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You Should’ve Listened To Your Mother!

December 12, 2012

Greater than 80% of the population will experience low back pain (LBP) at least once in their lives.  The number one predictor of LBP is a previous episode, meaning; once you experience LBP you are 4-5 times more likely to have a recurrence.  As back pain becomes more frequent, episodes can last longer and intensity of episodes can increase as well.  Taking a proactive approach to episodic LBP will help decrease your risk for injury and decrease the need for medical expenses such as medication, doctors’ visits, etc.

Proper sitting posture is typically a position that most of us don’t EVER attain.  One big reason is the type of surfaces in which we sit and the amount of sitting that we do.  For example, soft sofas, recliners, desk chairs, car seats, plane seats, etc. tend to encourage a slouched sitting posture.  Flexion activities or movements in which you bend forward at the waist increase pressure on the lumbar discs by 85%.  Slouched sitting IS a forward bending activity.  So if you are sitting at a computer all day in a slouched position, you are creating a significant amount of force on the discs of the spine.   Below are pictures that depict how forward bending/slouched sitting affect the biomechanics of the lumbar intervertebral discs.

On the left, properly aligned vertebrae evenly distribute the pressure on the intervertebral disc. On the right, slouching leads to squeezing of the front side of the disc and stretching of the back side, which could lead to tearing, rupture, or a herniated disc. Thanks to Donald Corenman, MD for this image.

Posture can be a large component of low back pain.  And as you may think, proper sitting posture is very difficult to maintain.   Poor posture over time may cause structures in the spine to be irritated or damaged.  Frequent standing and walking and can help mitigate these effects.  But if you are sitting, maintaining proper sitting posture is essential.  If you are reading this and have low back pain, sit up straight and arch your back a little so that you are sitting on the bones at the base of your pelvis.  50% or more of you will experience a reduction in pain.  You now have the power to effectively reduce your own pain!  You have control!

Poor Posture Proper Posture

Without a doubt, correcting posture is the most difficult activity for my patients to do.  With this in mind, I use the Level Belt to encourage correct sitting posture and also to remind my patients when their posture has deteriorated.  Because let’s face it, we lose focus on our posture when we are focusing our attention on something else and we go right back to that slouch, slumped posture that has become our “normal” sitting position.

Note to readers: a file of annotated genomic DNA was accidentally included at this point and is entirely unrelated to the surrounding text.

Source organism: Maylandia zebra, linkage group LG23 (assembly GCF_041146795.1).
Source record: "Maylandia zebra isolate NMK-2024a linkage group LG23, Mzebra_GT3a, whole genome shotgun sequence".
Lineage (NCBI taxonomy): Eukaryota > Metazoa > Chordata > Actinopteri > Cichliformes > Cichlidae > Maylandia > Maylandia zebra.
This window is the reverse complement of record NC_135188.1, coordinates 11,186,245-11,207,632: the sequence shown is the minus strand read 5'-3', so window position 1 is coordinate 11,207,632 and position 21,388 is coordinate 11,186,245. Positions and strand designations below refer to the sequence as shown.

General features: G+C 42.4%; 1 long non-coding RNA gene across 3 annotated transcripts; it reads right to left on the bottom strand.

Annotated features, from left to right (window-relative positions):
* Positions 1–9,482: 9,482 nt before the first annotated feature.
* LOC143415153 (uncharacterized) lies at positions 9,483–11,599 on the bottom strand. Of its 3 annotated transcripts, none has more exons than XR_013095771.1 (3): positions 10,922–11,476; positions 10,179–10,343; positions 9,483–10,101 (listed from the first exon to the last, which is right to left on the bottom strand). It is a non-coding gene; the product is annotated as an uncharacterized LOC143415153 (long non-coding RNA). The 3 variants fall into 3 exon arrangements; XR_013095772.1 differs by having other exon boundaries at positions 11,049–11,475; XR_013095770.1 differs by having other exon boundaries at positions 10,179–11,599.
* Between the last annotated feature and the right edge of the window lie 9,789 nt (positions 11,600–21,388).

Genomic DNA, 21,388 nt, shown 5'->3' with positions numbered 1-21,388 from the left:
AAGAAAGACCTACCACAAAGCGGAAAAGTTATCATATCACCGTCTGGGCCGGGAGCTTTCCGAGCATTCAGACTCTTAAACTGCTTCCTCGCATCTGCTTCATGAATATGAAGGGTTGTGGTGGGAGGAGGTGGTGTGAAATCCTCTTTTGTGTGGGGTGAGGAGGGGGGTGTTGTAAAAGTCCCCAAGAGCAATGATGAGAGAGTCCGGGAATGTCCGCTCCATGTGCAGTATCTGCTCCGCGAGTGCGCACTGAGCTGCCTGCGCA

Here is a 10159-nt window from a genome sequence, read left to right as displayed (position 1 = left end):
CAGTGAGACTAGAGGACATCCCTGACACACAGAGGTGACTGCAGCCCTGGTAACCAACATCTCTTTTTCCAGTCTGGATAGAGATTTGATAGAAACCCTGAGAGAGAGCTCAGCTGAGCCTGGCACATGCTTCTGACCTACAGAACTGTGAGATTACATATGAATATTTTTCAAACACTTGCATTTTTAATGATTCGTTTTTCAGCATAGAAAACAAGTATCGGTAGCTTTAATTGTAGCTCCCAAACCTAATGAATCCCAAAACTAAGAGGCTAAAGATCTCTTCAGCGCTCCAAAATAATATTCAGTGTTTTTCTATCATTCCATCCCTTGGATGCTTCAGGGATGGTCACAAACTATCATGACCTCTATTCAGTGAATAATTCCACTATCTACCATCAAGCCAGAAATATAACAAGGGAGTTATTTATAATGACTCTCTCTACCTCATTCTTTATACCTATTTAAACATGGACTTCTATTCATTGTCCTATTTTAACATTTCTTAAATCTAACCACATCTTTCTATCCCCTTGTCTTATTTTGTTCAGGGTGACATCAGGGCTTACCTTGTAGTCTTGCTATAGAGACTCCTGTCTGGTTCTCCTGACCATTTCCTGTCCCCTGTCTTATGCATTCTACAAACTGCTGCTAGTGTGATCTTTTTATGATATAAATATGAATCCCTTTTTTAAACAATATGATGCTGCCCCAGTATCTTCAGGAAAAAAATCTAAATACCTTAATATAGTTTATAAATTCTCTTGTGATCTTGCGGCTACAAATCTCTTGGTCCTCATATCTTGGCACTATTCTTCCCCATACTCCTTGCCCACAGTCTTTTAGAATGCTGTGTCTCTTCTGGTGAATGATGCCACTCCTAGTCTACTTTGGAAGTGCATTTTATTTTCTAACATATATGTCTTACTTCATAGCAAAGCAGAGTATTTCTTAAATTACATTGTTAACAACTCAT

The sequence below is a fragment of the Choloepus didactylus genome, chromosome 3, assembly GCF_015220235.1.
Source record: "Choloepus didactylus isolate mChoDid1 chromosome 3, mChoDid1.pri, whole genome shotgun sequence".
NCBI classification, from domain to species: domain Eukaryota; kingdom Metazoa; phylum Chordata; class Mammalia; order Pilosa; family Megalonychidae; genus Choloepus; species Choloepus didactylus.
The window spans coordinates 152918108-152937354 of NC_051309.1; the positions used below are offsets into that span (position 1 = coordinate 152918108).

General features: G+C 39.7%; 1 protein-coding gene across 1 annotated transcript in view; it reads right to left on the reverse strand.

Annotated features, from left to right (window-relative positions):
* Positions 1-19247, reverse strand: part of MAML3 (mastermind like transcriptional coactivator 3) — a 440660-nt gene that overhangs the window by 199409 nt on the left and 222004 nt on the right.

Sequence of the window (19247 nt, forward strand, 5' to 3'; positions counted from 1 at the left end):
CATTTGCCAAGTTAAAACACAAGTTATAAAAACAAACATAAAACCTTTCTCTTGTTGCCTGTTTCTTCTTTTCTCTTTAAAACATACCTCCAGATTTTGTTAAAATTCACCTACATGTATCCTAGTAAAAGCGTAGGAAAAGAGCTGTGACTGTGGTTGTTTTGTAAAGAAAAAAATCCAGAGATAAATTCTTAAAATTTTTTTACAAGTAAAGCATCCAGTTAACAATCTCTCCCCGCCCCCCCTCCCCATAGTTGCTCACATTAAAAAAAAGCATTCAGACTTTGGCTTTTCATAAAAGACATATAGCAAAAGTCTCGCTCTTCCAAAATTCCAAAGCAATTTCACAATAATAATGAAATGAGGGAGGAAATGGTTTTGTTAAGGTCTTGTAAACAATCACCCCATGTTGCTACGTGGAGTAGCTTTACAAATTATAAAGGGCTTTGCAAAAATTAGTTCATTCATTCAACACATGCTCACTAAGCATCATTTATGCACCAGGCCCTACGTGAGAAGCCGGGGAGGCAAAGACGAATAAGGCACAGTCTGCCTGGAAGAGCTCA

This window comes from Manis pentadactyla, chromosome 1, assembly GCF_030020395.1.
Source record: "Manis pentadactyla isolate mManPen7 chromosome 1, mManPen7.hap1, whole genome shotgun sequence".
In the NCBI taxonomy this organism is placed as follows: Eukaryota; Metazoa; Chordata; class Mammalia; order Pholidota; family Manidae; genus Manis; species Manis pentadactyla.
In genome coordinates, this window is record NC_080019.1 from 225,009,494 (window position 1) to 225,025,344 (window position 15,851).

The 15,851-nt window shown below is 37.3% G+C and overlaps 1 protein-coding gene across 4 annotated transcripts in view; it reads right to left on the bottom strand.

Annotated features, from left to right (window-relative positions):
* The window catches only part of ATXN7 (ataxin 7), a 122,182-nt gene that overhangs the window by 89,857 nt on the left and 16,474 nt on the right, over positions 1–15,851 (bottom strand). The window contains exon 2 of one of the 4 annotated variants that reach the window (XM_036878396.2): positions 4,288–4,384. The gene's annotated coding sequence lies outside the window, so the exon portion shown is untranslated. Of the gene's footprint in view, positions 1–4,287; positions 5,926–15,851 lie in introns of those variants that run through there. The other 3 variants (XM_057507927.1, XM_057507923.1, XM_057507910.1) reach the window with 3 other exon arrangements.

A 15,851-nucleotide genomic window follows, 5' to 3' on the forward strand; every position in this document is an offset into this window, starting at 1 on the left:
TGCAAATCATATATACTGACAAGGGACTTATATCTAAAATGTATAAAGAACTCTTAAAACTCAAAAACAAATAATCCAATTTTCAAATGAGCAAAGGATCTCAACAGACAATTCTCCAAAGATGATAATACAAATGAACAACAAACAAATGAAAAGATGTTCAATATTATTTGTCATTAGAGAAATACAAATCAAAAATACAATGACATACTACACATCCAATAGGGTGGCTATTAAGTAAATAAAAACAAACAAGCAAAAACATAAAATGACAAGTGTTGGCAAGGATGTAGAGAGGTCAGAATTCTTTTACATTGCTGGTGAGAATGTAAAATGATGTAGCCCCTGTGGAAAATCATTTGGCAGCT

Too much arch

Too much arch

Just right

Just right

Too much slouch

Too much slouch

I use the Level Belt with my patients to 1. Educate them on what neutral sitting posture is, and 2. Provide continual feedback to help them maintain neutral posture, thus ultimately reducing their pain.  And from the patient’s point of view, it’s something that they can do independently. This is the first step in starting to take control of your pain.  The Level Belt is a great tool to assist you in your pursuit of a pain-free status.   And most importantly, not having to rely on someone or something to “fix” your painful back is a very empowering experience.

Kristy High Pottkotter, PT, SCS, Cert MDT
Wexner Medical Center at The Ohio State University
Special thanks to Kristy Pottkotter for being this week’s guest columnist.

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2 Comments leave one →
  1. December 13, 2012 5:25 pm

    I like the Level Belt concept to practice what good posture feels like. Just as important is HOW you get there and how to maintain it in a dynamic way. Also I am wondering why the example does not have her feet on the ground. Don’t you consider the feet as part if the base of support?

  2. Perfect Practice permalink
    December 19, 2012 12:13 pm

    Michelle,

    Thank you for your comments and question regarding Kristy Pottkotter’s blog post. You’re right–it is just as important to figure out how to get to good sitting posture and how to maintain it dynamically, and the Level Belt really helps clients learn those concepts both in the clinic and when practicing at home.

    We do appreciate the contribution that the feet can make as part of the base of support in maintaining postural stability. However, we have found that taking those feet off the ground as an exercise adds an additional challenge to those stabilizing muscles of the core, helping to increase awareness, strength, endurance and balance.

    Thank you again for your comments and please let us know how if we can be of any further assistance.

    Best regards

    Chris McKenzie, PT, SCS, AT
    info@perfectpracticeusa.com

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